Private health firm Alliance Medical hired two key NHS staff before winning a £350 million contract, BuzzFeed News has discovered.
In December, the NHS gave the firm a 10-year contract to provide more than half of hospital PET-CT scanning services across England – even though, as BuzzFeed News revealed in January, an NHS-led consortium wanted to do the work in one region for £7 million less.
Now BuzzFeed News has learned that Alliance hired two senior members of NHS staff in the 12 months preceding the deal. Phillip Webster was the "imaging technical lead" at the Department of Health – the top medical expert in scanning, working in the Health Policy, Strategy and Finance section. Mike Saunders was a "collaborating commissioner" for NHS England in PET-CT scanning, with special responsibility for the north of England.
BuzzFeed News asked Alliance if these appointments had given it any unfair advantage in terms of insider knowledge of people and procedures. A spokesperson told us: "Neither of those individuals actually commissioned services for the NHS previously. They were contractors providing technical and operational support."
In addition, BuzzFeed News has also learned that any new scanners bought as part of the deal will belong to Alliance Medical, not the NHS.
When the contract was announced earlier this year, NHS England claimed that one of its "key benefits to patients" was an "£87 million investment" to "install new scanners and improve current infrastructure". The scanners are used to scan inside a patient's body, which is particularly useful when detecting and treating cancer.
But an Alliance spokesperson confirmed to BuzzFeed News that under the new contract, "the scanners are owned by Alliance and operated in partnership with NHS staff".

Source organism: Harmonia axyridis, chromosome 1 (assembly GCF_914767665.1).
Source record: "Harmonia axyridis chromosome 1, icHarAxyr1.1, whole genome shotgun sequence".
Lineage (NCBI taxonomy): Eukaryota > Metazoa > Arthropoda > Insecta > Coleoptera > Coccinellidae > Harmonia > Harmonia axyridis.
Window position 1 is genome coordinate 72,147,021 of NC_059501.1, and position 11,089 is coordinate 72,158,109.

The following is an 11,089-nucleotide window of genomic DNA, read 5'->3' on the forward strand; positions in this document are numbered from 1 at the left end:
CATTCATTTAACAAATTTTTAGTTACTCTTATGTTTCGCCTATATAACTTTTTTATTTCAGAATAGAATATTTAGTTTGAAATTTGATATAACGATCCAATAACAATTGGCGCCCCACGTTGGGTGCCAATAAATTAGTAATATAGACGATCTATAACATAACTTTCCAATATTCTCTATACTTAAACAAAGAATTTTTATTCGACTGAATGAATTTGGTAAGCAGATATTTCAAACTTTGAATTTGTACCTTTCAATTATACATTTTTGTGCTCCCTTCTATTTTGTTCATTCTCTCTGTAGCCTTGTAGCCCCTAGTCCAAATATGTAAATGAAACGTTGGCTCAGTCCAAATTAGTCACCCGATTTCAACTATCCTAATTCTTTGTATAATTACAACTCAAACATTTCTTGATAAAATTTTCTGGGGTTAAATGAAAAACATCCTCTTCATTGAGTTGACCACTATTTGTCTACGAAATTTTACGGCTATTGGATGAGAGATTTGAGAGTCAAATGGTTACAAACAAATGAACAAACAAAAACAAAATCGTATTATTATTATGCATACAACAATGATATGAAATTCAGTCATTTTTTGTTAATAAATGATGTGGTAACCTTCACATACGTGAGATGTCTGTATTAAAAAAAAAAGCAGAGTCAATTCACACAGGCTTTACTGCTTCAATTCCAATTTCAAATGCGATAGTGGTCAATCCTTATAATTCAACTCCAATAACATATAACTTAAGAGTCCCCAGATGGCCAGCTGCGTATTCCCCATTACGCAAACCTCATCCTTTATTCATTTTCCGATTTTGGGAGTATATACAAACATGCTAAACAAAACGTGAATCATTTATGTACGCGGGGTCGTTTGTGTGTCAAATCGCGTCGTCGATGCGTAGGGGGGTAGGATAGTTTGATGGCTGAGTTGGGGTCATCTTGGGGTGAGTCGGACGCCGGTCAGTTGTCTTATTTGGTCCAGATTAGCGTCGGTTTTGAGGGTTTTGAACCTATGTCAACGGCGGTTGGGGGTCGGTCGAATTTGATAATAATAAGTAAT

Under past contracts, this was also the case: Alliance used its own scanners to carry out work for the NHS. But these were mobile devices housed in trailers pulled by articulated lorries. NHS England said the new 10-year deal includes "a commitment to move away from mobile scanning services towards sustainable, high quality static sites". The theory is that patients will find scans in purpose-built buildings more comfortable than trailers in car parks. But the new scanners, often located inside NHS hospitals, will be owned by Alliance even though the funding for them has come from the taxpayer.
Despite repeated requests, NHS England has refused to comment to BuzzFeed News about the details of the contract.
The Alliance contract was raised in parliament after BuzzFeed News revealed that Conservative MP Malcolm Rifkind serves on the private health firm's board.
Birmingham MP Roger Godsiff raised the contract with health minister Jane Ellison, while Labour health spokesperson Jamie Reed wrote to David Cameron about it. Godsiff received a boilerplate response; BuzzFeed News has been unable to determine whether the prime minister has yet replied to Reed.
The scanning contract was originally broken into four regions, or "lots" – the North West; the North East, Yorkshire and the Humber; Birmingham, the East Midlands and East Anglia; and the South and South West.
According to the original tender, NHS England was "not seeking a bid for all four lots as a single lot. It is seeking separate bids for each." The tender did say that it might "combine one or more lots together" if that offered "clinical quality and/or value for money".
However, NHS England gave Alliance Medical all four lots. As BuzzFeed News reported in January, this caused particular anger in the Midlands and North West because an NHS-led consortium wanted to do the work in that region for £7 million less than the private firm.
The Health Service Journal, a respected specialist magazine, has raised concerns that the Alliance contract may give it too much control of NHS scanning. Managers of Siemens Healthcare, one of Alliance's competitors, told Health Service Journal that Alliance winning all four lots created "something of a monopoly" and risked a "lack of longer-term competition".
This is not the first time that Alliance has faced scrutiny over scanning services. Last year, a competition inquiry was triggered by its acquisition of a company that makes one of the key isotopes used in scanning, called FDG-18, although the merger was eventually approved.